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dc.contributor.authorThompson, Andrew
dc.contributor.authorTemple, Norman J.
dc.identifier.citationThompson A, Temple NJ (2004). The case for statins: Has it really been made? Journal of the Royal Society of Medicine, 97, 461-464.en
dc.description.abstractStatin drugs are a modern success story. They are the medical treatment for coronary disease and the star of the pharmaceutical industry. Worldwide, sales of statins are running at about $19 billion a year and growing quickly.1 This success profits not only the pharmaceutical industry but also all those whose finances and careers are furthered by the research and the sales. But to what extent is it also a success for the general public? To answer this we will look at the major long-term (five to six year) clinical trials of statins. We start with the treatment offered to the participants, then look at the endpoints that were selected, and continue with a look at how the results have been reported. We conclude with a discussion of the costeffectiveness of statins for people at different levels of risk of coronary heart disease (CHD).en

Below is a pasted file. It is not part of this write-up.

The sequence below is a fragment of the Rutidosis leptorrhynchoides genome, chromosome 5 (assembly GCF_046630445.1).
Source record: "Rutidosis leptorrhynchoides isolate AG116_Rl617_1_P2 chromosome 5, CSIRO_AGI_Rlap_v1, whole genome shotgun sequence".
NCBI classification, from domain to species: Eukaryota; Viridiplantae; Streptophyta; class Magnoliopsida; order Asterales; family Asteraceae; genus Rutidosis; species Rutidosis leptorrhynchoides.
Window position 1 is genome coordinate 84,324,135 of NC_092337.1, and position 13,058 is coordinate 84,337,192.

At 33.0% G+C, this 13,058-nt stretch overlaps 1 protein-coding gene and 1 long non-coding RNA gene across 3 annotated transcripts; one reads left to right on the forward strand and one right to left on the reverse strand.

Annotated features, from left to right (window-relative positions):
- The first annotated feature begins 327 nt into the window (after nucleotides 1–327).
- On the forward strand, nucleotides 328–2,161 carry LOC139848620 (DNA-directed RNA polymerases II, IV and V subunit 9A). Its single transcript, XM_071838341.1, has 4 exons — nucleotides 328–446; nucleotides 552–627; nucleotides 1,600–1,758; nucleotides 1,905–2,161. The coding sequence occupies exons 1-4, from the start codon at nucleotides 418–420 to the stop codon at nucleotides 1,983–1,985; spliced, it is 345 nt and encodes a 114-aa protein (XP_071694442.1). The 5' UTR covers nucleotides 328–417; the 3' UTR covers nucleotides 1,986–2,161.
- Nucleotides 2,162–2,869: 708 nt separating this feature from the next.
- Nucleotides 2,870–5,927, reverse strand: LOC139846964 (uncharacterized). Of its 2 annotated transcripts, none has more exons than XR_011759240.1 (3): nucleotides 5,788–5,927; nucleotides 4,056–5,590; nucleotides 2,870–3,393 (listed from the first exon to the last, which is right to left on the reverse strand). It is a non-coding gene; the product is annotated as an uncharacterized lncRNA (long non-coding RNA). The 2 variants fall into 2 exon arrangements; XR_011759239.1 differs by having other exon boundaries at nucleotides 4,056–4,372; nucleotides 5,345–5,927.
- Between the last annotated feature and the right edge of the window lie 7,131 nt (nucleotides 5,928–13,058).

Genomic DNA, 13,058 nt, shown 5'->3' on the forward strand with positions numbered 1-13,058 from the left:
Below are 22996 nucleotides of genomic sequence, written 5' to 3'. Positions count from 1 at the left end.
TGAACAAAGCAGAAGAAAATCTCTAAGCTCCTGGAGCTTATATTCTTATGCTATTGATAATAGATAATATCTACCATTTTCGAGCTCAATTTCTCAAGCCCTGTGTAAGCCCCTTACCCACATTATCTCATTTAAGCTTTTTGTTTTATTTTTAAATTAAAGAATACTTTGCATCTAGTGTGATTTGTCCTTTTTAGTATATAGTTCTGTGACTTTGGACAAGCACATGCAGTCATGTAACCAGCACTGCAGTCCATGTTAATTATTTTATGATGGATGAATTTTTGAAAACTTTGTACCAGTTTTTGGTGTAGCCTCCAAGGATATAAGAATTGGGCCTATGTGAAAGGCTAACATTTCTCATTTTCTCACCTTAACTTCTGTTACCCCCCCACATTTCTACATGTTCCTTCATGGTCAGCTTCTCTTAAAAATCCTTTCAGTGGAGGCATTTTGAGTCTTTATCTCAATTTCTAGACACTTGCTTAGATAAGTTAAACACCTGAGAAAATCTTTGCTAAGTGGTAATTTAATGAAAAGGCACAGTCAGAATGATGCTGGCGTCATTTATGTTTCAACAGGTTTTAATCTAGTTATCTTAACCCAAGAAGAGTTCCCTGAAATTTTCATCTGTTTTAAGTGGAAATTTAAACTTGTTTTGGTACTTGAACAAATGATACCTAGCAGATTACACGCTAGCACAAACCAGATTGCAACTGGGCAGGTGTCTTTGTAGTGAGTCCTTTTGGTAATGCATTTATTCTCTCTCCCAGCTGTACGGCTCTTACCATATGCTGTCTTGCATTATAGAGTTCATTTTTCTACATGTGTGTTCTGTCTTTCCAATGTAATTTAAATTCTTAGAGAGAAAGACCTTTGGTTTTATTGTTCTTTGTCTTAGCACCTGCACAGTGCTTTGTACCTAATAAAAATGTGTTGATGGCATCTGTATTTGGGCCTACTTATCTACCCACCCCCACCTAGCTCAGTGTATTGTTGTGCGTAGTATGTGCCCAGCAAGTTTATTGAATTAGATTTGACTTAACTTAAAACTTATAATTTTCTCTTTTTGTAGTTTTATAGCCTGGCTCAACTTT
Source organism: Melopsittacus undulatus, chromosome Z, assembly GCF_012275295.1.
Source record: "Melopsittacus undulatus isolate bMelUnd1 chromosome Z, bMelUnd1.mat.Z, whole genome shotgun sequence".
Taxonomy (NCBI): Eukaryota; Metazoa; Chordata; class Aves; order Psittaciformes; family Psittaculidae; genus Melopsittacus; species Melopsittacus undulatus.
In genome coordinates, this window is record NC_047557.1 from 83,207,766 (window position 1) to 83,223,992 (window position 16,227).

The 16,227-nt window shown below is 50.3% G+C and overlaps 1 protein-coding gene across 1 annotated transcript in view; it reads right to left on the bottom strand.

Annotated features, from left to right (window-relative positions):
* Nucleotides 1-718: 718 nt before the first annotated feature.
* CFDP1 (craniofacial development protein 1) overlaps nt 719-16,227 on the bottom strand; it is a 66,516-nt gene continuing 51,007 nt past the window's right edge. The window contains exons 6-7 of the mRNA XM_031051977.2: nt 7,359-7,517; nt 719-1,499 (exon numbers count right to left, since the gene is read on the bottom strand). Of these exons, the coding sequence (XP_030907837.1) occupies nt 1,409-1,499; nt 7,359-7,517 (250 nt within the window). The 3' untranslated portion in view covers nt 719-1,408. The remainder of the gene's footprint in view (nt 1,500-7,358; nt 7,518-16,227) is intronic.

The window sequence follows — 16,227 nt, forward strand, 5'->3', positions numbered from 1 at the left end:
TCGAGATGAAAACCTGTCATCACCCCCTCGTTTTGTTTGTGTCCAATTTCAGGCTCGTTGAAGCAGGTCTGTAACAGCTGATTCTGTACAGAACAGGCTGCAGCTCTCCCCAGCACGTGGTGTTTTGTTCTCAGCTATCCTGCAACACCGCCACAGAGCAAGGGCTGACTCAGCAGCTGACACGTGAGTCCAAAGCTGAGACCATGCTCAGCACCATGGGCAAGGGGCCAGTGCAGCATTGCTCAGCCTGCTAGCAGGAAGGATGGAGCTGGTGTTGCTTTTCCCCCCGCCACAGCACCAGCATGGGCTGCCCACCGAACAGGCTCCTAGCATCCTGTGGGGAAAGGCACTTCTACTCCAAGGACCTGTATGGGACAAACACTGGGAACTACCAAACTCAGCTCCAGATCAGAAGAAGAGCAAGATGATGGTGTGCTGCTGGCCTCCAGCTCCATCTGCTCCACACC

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dc.publisherJournal of the Royal Society of Medicineen
dc.subjectstatin drugsen
dc.subjectcoronary heart diseaseen
dc.titleThe case for statins: Has it really been made?en

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